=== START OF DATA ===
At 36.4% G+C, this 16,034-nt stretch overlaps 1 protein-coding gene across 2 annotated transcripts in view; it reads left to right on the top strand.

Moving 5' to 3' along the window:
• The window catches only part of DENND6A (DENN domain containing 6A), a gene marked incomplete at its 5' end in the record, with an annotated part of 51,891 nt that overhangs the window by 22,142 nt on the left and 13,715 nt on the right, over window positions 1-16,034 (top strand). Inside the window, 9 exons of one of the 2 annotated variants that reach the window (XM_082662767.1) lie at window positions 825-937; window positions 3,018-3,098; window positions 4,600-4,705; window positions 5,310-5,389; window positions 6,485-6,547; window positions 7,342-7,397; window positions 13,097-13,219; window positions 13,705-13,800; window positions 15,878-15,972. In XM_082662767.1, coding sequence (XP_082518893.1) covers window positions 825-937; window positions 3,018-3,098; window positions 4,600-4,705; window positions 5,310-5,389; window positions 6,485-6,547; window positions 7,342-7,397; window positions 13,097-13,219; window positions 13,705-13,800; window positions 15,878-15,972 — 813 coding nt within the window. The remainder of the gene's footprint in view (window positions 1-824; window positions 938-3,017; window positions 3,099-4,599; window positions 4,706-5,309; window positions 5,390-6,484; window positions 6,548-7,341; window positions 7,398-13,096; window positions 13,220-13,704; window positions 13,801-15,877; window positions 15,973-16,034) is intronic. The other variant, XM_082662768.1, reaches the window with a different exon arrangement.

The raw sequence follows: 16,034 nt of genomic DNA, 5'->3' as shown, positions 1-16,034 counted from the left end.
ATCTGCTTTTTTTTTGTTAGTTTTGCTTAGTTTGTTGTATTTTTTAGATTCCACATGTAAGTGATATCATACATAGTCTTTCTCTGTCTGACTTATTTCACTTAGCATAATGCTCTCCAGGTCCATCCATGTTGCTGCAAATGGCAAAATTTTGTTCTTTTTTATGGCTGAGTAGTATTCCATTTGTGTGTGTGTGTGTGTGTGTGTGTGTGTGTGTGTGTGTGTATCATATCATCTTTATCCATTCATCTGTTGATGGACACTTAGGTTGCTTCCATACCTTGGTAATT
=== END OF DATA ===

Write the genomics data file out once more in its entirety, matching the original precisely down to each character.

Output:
At 36.4% G+C, this 16,034-nt stretch overlaps 1 protein-coding gene across 2 annotated transcripts in view; it reads left to right on the top strand.

Moving 5' to 3' along the window:
• The window catches only part of DENND6A (DENN domain containing 6A), a gene marked incomplete at its 5' end in the record, with an annotated part of 51,891 nt that overhangs the window by 22,142 nt on the left and 13,715 nt on the right, over window positions 1-16,034 (top strand). Inside the window, 9 exons of one of the 2 annotated variants that reach the window (XM_082662767.1) lie at window positions 825-937; window positions 3,018-3,098; window positions 4,600-4,705; window positions 5,310-5,389; window positions 6,485-6,547; window positions 7,342-7,397; window positions 13,097-13,219; window positions 13,705-13,800; window positions 15,878-15,972. In XM_082662767.1, coding sequence (XP_082518893.1) covers window positions 825-937; window positions 3,018-3,098; window positions 4,600-4,705; window positions 5,310-5,389; window positions 6,485-6,547; window positions 7,342-7,397; window positions 13,097-13,219; window positions 13,705-13,800; window positions 15,878-15,972 — 813 coding nt within the window. The remainder of the gene's footprint in view (window positions 1-824; window positions 938-3,017; window positions 3,099-4,599; window positions 4,706-5,309; window positions 5,390-6,484; window positions 6,548-7,341; window positions 7,398-13,096; window positions 13,220-13,704; window positions 13,801-15,877; window positions 15,973-16,034) is intronic. The other variant, XM_082662768.1, reaches the window with a different exon arrangement.

The raw sequence follows: 16,034 nt of genomic DNA, 5'->3' as shown, positions 1-16,034 counted from the left end.
ATCTGCTTTTTTTTTGTTAGTTTTGCTTAGTTTGTTGTATTTTTTAGATTCCACATGTAAGTGATATCATACATAGTCTTTCTCTGTCTGACTTATTTCACTTAGCATAATGCTCTCCAGGTCCATCCATGTTGCTGCAAATGGCAAAATTTTGTTCTTTTTTATGGCTGAGTAGTATTCCATTTGTGTGTGTGTGTGTGTGTGTGTGTGTGTGTGTGTGTGTGTATCATATCATCTTTATCCATTCATCTGTTGATGGACACTTAGGTTGCTTCCATACCTTGGTAATT